The various functional departments in the organization include Customer Service, Forecasting, Supply Chain Management, Design Process and Human Resources, and Job Design. During the time of shopping at Woolworths, the customers are constantly being served with, of course, services. From air conditioning of the stores to carrying bags, carts and baskets, to billing and packaging, all of these are part of services being rendered on behalf of the Group. Moreover, if the customers have any sort of complaints with the products and/or services they are being rendered, the Group has a customer-friendly Grievance Redressal mechanism, which can also be thought of as a service. Forecasting is another functional department which tries to analyse the future needs of the stores such as when to put the next orders in place, which kinds of products the customers are buying the most, which they are not liking at all and the different kinds of seasonal products to be put on display at the right time. The Supply Chain department is probably the one working the hardest because of the ceaseless incoming and outgoing of goods into and out of the stores. This department has to look into the matters of whether the orders made by the store manager reach the stores on time, and also orders from the customers are shipped out on time. So, this is a constant job. The HR department tries creating new kinds of job profiles and positions for accommodating new recruits. It also manages all the labour in the stores and keeps a check on attendance, absenteeism, leaves and so on. The Job Design department functions together with the HR department in trying to create comprehensive job profiles and positions for the organization as well as recruiting new people.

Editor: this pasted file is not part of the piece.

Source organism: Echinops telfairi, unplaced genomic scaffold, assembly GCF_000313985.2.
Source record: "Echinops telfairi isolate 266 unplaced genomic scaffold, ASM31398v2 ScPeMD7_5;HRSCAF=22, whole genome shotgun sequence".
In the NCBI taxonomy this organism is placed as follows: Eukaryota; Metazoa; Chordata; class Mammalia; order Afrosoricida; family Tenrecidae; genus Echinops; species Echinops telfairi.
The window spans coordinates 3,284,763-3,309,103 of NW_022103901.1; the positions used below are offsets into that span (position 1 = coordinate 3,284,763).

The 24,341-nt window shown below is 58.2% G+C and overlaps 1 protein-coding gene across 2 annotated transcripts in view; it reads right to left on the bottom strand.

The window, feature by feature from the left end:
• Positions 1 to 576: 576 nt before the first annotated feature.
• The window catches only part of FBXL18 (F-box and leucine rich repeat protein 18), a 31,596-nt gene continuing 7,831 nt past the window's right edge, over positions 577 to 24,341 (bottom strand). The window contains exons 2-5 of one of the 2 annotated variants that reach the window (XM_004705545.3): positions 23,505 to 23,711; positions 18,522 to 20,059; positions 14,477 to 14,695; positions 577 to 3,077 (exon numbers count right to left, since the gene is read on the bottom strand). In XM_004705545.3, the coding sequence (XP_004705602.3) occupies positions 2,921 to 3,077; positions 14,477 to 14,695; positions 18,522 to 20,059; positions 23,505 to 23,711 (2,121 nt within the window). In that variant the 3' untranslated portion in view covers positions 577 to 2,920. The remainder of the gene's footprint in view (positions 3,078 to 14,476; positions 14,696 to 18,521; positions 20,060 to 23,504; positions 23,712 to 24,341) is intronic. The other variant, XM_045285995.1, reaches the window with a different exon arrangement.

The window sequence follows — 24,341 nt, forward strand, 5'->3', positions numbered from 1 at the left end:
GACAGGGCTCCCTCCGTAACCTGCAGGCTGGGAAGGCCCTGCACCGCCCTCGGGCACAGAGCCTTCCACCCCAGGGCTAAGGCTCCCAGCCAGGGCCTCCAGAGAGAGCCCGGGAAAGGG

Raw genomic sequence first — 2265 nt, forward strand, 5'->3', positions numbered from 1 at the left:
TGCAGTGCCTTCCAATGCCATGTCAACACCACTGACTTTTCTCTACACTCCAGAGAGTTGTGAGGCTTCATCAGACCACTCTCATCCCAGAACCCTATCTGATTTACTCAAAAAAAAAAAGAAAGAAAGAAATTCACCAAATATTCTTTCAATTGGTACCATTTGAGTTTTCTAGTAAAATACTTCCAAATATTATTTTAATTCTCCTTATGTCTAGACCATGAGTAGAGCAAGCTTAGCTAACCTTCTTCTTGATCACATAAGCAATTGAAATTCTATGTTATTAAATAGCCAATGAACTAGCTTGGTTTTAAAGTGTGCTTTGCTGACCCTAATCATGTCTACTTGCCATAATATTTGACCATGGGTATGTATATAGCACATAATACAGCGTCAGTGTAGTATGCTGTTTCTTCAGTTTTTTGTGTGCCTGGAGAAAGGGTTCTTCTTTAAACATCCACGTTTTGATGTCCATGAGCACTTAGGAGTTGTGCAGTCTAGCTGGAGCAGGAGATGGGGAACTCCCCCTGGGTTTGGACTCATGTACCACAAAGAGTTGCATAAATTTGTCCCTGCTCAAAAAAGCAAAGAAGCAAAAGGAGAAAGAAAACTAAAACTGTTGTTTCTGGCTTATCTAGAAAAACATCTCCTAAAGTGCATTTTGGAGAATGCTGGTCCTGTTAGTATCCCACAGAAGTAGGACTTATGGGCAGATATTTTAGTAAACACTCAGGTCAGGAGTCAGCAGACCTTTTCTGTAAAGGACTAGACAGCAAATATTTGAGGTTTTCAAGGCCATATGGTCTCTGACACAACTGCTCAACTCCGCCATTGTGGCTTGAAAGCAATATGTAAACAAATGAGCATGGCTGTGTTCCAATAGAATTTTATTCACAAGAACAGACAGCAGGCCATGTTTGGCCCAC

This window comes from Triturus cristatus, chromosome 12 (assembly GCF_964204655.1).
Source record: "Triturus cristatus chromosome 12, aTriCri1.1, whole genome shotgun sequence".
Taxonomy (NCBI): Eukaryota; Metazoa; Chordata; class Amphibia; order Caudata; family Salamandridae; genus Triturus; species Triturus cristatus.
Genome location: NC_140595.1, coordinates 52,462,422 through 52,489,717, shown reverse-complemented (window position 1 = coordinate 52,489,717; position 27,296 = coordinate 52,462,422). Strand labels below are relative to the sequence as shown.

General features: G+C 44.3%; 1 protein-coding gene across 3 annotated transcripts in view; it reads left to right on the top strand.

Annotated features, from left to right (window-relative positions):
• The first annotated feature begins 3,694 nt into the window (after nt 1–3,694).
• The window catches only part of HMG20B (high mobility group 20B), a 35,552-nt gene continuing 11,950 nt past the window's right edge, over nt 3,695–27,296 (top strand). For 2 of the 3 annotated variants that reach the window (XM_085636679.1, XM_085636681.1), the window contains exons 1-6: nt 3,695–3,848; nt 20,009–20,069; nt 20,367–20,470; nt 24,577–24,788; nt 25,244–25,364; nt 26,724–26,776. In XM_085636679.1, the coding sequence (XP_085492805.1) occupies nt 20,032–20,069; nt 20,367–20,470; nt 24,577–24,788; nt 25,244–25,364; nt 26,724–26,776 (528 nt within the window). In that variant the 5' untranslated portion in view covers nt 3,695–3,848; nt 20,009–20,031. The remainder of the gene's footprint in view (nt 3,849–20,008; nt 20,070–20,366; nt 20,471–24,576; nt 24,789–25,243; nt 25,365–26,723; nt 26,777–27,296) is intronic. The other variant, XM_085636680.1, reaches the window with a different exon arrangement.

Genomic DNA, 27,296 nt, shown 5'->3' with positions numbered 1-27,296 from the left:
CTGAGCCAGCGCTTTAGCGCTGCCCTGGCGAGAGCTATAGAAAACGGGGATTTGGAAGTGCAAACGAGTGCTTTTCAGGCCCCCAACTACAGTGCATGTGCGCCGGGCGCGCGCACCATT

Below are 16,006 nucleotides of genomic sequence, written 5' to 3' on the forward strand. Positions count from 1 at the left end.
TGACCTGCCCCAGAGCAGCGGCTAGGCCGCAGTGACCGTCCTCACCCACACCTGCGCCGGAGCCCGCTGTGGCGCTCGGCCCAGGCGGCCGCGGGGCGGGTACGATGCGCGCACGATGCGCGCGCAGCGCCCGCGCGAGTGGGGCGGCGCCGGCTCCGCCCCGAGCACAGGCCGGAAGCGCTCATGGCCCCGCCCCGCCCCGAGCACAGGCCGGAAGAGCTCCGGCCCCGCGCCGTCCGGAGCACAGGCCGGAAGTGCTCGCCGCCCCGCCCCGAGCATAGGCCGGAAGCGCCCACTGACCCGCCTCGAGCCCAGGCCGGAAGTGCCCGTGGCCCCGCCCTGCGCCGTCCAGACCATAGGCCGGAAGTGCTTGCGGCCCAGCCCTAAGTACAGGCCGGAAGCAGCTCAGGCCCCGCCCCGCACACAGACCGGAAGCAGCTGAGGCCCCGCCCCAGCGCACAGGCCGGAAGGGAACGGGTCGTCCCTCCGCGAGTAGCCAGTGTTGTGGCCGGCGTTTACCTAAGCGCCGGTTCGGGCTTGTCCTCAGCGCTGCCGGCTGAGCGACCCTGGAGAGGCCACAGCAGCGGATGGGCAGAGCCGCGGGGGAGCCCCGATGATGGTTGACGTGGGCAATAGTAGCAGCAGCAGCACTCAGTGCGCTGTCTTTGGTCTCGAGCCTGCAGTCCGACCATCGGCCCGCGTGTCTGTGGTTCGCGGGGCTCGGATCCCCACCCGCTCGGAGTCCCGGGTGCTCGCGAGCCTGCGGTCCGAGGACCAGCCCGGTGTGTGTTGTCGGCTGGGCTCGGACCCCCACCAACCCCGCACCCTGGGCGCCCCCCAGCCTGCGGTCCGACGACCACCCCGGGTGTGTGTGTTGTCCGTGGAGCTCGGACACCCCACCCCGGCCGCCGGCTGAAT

It can be concluded that the Woolworths Group Limited is a soaring business in Asia-Pacific. It has millions of consumers in the region and even outside it. The Group is certainly the biggest supply chain collaboration in Australia and New Zealand and has a spread of businesses dealing in fresh foods, liquor, home appliances, electronics and accessories among a host of other things. The Group can be said to have deployed the best practices in terms of strategizing business growth, use of technology and innovation, keeping its operations eco-friendly, promoting excellent customer service and care, keeping in line with the laws and regulations laid out whilst providing its consumers with the best quality products and services. The company is expected to have a profiting future with its enterprise risk management framework dealing with any possible risks efficiently.